Monthly Archives: December 2015

Let The Force Awaken Your Rotary Club


I don’t want anyone to think that I’ve been caught up in last weekend’s Star Wars mania.  I haven’t.  However, I do think someone needs to point out that Leia, Luke, Han, and Chewy, were actually Rotarians in a Galaxy Far Far Away.  Yes, it’s true.  And I have the video to prove it. I present to you the final scene of Star Wars Episode IV, A New Hope, where Luke and Han receive their Paul Harris medallion from District Governor Leia.  It’s notable that even though Chewy gave enough to the Foundation to qualify for his Paul Harris, Director, George Lucas, did not include his award in the final cut.  Many Star Wars fans have been puzzled (well…pissed off is a better term) by this for years.

Most of us could learn a few lessons from Princess Leia in regards to the awards ceremony itself.  I’ve been to countless awards ceremonies in Rotary clubs in our District, and I’ve yet to hear a John Williams score, performed by the London Symphony Orchestra, while pinning a Paul Harris pin, or a new member pin, or any other pin, on one of our members. Why not?   The least we could do is crank up some sounds as background music from someone’s smart phone.

Also notable is the fact that the Paul Harris pendant awarded to Luke and Han Solow….er Han Solo, is attached to a ribbon that she gracefully puts over the head of the recipients who slightly bow to receive their medal.  This is much preferred to the awkward fumbling that almost always occurs when affixing pins to men and women’s clothing.  Virtually all male District Governor’s live in abject fear of having to affix a Paul Harris pin, or new member pin, on a female Rotarian wearing any kind of a low cut dress.  For me, wisdom and self preservation require simply handing the pin to the woman and letting her put the pin on by herself.  I recently had the misfortune of putting a Paul Harris pin on a man’s suit coat only to have him whisper to me that I owed him for a new coat because I did not put the pin in the suit’s lapel slot.  Oy!

Check out this ceremony.  Awesome.

I might add that if you go to see Episode VII, The Force Awakens, don’t expect to see these characters looking anything like the characters in this clip.  Instead you will see these characters after they’ve aged enough to be… your Rotary Club!  That’s right!  Luke, Han, and Leia have aged to be the exact demographic of our average Rotarian.  As you watch them on screen it will occur to you why all Rotary clubs need to be thinking about their next generation of Rotarians.  It’s not that we can’t get it done any more, but one look at this bunch will confirm that their club definitely needs to “awaken.”  In fact, new members are “THE FORCE” that can awaken a Rotary Club.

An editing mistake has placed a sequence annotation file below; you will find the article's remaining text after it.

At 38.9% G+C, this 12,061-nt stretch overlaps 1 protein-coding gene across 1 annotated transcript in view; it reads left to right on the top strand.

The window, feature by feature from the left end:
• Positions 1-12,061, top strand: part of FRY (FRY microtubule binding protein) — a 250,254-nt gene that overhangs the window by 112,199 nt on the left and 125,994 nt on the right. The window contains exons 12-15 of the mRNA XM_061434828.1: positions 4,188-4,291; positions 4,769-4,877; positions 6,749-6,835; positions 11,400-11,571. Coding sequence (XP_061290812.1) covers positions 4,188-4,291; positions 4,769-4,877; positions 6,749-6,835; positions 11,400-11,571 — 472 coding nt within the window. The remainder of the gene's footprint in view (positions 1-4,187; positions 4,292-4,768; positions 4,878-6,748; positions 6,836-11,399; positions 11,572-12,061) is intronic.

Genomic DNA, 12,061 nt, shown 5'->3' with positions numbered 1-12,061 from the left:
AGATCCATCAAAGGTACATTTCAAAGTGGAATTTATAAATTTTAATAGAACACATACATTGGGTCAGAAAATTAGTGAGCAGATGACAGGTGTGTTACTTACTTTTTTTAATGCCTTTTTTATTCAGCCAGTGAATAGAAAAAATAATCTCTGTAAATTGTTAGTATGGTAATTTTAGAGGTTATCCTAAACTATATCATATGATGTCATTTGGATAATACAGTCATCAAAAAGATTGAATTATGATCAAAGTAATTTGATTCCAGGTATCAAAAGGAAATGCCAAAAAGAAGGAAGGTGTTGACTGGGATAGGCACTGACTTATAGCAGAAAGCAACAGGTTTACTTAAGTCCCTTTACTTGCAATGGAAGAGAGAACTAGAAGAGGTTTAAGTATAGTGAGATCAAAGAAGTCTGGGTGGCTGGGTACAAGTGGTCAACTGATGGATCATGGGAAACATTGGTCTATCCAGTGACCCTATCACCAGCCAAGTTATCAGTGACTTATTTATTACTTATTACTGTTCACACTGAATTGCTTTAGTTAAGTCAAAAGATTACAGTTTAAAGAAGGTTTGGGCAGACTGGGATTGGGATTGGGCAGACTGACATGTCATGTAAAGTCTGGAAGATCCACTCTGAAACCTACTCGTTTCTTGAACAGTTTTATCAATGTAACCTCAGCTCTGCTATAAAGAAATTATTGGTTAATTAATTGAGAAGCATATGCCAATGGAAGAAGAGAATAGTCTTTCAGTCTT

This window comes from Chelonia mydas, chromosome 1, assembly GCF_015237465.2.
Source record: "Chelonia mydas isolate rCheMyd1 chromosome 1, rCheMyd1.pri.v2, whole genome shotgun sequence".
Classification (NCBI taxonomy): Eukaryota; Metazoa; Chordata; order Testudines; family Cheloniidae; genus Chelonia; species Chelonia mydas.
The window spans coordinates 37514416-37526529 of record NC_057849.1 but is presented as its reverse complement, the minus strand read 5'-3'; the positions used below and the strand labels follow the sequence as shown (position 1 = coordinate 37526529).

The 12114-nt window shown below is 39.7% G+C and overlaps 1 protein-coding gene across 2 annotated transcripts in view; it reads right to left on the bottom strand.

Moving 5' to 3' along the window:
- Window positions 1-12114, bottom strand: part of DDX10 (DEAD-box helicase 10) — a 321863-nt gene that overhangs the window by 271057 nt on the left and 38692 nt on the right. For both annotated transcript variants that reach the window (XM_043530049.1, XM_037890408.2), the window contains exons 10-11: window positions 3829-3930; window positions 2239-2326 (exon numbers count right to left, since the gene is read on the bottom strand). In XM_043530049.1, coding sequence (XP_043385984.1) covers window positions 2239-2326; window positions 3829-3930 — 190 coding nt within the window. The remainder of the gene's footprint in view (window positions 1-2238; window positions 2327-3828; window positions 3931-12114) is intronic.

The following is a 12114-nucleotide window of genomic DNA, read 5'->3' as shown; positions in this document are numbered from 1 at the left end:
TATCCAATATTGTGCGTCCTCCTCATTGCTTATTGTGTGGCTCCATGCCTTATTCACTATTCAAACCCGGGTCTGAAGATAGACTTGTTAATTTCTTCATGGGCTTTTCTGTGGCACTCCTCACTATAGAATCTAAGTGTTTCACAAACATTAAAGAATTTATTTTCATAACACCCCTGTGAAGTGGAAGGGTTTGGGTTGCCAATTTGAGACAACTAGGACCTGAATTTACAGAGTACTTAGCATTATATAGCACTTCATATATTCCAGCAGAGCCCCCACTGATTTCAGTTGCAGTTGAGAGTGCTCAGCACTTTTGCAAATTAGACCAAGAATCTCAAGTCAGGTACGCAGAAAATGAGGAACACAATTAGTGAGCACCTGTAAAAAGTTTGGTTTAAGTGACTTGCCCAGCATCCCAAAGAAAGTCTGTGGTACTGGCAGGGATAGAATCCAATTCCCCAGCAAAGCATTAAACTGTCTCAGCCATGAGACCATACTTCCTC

So, If you haven’t already seen it, (you probably have), check out the newest Star Wars movie about aging Paul Harris Fellows and how they need a new generation of Rotarians to awaken the Force.  Too much fun!!!



14 Steps to an AMAZING Community Service Project


61.  The number of Official DG visits that this DG has completed.  Since it is also the number of clubs in District 7620, it means that I’m DONE.  Finished.  Toast.  Complete. Nothing left to do but mail it in.  Take a nap.  Write my memoirs.  And…file my expense report.  Or….maybe just have more time to cause a lot more mischief around here.  What fun!

61 is also the number of one of the most famous home runs ever hit.  Roger Maris broke Babe Ruth’s single season home run record with his 61rst home run on the last day of the 1961 season, long before steroids made a mockery of home run stats.  I wanted to show you the clip of Maris’s home run here but I can’t get the YouTube clip to play, so instead, I present to you what is definitely, and without argument, the most amazing home run ever to grace a movie….Roy Hobb’s game winner in the Natural.  It just doesn’t get better than this.  It wasn’t Maris’s number 61, but it should have been.

OK.  I can’t help myself.  I hated this guy when he was with the Yankees, AND when he was with my beloved Orioles, but his home run in the 1971 All-Star Game was as close as you could come to Roy Hobbs in real life.  Off the transformer on the roof of Tiger’s Stadium! Unbelievable really.  (Only 46 seconds.  I promise to get to Rotary stuff in less than a minute.)  Too bad the camera man couldn’t track the ball hitting the transformer.